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Real estate brokers ‘purposely’ hide commissions: study

Sarah Paynter
Reporter

Realtors “purposely hide” their commission rates and the lack of transparency has stunted price competition, a consumer watchdog agency alleged in a new study.

If consumers could see commission rates, they could effectively compare and “shop” for their broker, which could incentivize brokers to lower their rates, said the Consumer Federation of America (CFA), a national organization of more than 250 nonprofit consumer groups.

“The reluctance of traditional real estate agents and firms to provide information about commission levels helps explain why there is so little price competition in the industry,” said Stephen Brobeck, a senior fellow at the CFA, who has over two decades of experience researching brokerage practices.

The CFA examined hundreds of agencies to find out why only 32% of Americans, and only 44% of recent homebuyers, know that the average realtor’s commission is 5% to 6% of the home’s purchase price, according to the CFA.

The CFA examined hundreds of agencies to find out why only 32% of Americans, and only 44% of recent homebuyers, know that the average realtor’s commission is 5% to 6% of the home’s purchase price, according to the CFA.

More than 99% of 263 firms and agent websites surveyed did not list commission rates. Even among local Multiple Listing Services, listing aggregators not sponsored by specific brokerages, “nearly all” restricted access about commissions, the study found.

“If you look at a savings account, there is extensive information about all the details and costs and interest rates paid. The same thing would be true for a loan. For auto insurance, you can get individual quotes. But here, you can’t find any mention in the large majority of websites of consumer costs,” said Brobeck.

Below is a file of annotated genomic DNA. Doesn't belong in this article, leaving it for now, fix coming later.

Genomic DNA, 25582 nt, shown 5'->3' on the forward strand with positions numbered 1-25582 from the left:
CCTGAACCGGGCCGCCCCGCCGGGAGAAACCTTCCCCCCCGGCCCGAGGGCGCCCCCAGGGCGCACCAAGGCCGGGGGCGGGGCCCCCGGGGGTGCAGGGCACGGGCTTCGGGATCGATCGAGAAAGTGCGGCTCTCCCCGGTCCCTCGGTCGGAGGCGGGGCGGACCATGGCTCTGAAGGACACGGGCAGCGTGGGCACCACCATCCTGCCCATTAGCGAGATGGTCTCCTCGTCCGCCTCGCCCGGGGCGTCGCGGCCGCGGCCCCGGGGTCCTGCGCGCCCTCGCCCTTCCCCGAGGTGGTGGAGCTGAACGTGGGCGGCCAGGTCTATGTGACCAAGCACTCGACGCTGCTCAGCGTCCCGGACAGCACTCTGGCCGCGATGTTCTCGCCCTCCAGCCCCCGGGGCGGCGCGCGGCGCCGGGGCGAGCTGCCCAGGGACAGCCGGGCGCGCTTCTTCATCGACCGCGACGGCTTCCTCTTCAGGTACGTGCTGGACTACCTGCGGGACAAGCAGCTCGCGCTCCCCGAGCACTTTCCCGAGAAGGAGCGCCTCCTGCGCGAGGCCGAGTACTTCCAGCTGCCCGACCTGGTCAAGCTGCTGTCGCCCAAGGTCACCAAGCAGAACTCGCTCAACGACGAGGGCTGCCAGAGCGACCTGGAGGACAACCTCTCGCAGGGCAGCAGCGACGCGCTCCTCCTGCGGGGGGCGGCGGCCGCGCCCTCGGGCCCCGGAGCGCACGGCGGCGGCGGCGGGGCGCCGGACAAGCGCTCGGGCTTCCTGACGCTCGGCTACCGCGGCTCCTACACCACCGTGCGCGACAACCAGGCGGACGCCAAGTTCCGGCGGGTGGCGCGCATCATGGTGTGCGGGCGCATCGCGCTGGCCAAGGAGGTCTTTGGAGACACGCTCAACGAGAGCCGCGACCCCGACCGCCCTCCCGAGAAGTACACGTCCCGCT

Brobeck noted that Pacific Northwest MLS now allows brokers to disclose commission splits on individual properties, and Redfin has also agreed to do so. A commission split occurs when there is a buyer and seller broker, forcing them to share the commission.

But brokers took issue with the allegations, saying that commissions are fluid and negotiable — something that’s not easy to convey on a website.

“Commission is not something that’s set in stone, like a jacket in the store window. When it comes to commissions, they vary, and that’s really the truth… This is a relationship business. It’s a little more complicated than this study makes it,” said Bess Freedman, CEO of Brown Harris Stevens.

Movement to disclose commissions

Brokerages were also hesitant to share commission prices over the phone, the study found. Less than a fourth of brokerages disclosed rates in response to general phone inquiries, according to the study. Almost all firms eventually disclosed the commission rate when they were pushed by the CFA, which posed as home sellers in a second round of calls for the study.

The National Association of Realtors (NAR) disputed the CFA’s findings, saying that 2018 data shows brokers most often initiated conversations about compensation.

“NAR considers transparency critical to an ethical negotiation with a prospective seller or buyer, including how commissions are calculated. We encourage brokers to have a conversation with their prospective clients about commissions at the very beginning of the relationship,” said Mantill Williams, vice president of communications at the NAR.

Brokers said that they provide information about compensation on closing sheets, managing expectations along the way. “We’re always honest about commissions, or they wouldn’t hire us. Clients need to know what the costs are... Transparency is a must,” said Freedman.

Brobeck said he thinks disclosure will someday be expected of the entire industry, citing a class action anti-trust lawsuit against the NAR over buyer broker commissions, which challenged the practice of split commissions. The U.S. Department of Justice is also investigating CoreLogic MLS data, with concerns surrounding commission price competition and negotiability.

“The industry is beginning to feel more pressure from litigators and regulators to increase price competition,” noted Brobeck. “We believe that more visible pricing would not only lower costs for consumers but also increase consumer confidence in agents who play a critical role in most home sales.”

Sarah Paynter is a reporter at Yahoo Finance. Follow her on Twitter @sarahapaynter

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